A 4 years Bachelor’s degree will allow a deep insight into the subjects and provide ample time for research. Students will also get options to exit the course as per their wish. A student who exits the degree after one year will be awarded a certificate, after two years a diploma and a bachelor’s degree after three years.
4. 5+3+3+4 design for schools
The usual 10+2 structure of schooling is about to be replaced as it no more fits into the progressive ideology. So, the introduction of the 5+3+3+4 structure will help in holistic growth of a student. The first stage is the foundational stage which focuses on children of 3-8 years. This includes three years of pre-school and Grade 1-2. Fun learning activities will help children to learn the basic morals of life such as good behavior and hygiene. The next stage is the preparatory stage for the age groups of 8-11 years. It is a more formal yet interactive stage of learning. It focuses on reading, writing, speaking, art, languages, science, physical education, and mathematics.
The Middle school includes Grade 6-8 and age group 11-14 years. It will introduce abstract concepts to the students. The next stage is for the age group of 14-18 years. This stage comprises of four years of multidisciplinary study. It will give the students in depth knowledge, promote critical thinking, pay more attention to aspirations of students and exposure.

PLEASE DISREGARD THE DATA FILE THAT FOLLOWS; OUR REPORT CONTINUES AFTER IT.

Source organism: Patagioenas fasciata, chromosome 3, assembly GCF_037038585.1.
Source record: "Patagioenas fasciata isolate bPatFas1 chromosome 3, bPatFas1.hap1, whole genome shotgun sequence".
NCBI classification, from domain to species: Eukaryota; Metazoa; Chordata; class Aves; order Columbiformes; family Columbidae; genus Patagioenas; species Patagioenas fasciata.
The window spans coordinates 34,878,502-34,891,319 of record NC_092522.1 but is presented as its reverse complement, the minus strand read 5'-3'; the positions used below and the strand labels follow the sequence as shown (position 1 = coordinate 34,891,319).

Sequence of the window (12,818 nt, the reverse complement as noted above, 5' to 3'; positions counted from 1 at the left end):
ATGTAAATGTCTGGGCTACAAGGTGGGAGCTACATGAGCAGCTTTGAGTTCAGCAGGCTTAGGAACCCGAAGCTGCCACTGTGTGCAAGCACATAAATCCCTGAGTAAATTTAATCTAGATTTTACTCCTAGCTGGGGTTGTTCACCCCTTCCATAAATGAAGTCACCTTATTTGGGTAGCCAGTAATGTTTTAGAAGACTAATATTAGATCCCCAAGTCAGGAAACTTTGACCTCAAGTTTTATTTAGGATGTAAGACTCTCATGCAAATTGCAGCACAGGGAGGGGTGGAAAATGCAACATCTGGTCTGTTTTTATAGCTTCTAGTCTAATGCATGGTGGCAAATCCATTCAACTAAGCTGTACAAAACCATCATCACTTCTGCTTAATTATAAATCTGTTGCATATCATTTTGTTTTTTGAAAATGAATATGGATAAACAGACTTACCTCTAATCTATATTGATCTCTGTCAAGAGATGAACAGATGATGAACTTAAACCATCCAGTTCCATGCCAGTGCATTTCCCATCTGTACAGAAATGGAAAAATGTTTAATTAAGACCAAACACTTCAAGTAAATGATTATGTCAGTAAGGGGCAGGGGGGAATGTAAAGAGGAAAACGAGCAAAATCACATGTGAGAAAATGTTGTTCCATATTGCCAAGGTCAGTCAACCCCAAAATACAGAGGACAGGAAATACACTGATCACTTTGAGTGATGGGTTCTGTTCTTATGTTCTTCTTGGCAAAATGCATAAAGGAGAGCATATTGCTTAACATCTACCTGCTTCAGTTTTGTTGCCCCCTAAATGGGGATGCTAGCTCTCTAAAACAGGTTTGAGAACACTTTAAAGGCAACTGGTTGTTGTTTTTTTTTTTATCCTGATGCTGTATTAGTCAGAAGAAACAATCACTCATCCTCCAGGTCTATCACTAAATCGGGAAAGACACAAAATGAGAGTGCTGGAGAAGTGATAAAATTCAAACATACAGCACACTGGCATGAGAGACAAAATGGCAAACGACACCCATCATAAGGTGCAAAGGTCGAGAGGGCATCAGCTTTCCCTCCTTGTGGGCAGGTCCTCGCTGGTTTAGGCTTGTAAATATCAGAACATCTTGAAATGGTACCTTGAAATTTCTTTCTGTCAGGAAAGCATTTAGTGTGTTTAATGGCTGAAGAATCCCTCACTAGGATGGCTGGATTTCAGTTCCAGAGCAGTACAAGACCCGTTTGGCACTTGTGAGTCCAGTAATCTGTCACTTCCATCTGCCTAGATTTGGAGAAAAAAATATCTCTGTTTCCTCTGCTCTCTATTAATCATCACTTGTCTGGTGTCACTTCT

5. Reformed and reduced syllabus
Experimental learning and critical thinking is the aim of the new education policy. Thus, the syllabus will be reduced and reformed. Board exams will no more strike terror on students. Moreover, students will have the option to take exams twice during the school year, one will be the main exam, while the other will be for improvement. Students will get the chance to choose the subjects in which they want take the Board exams.
6. Vocational courses to be part of mainstream courses
Vocational education will be integrated into all schools and higher education institutions. The ministry aims to expose almost 50% of the learners to vocational education by 2025. ‘Lok Vidya’, that is, important vocational knowledge developed in India will be made available for students. Thus, giving a boost to the Skill India Mission.
7. AI-driven analysis for Report-cards.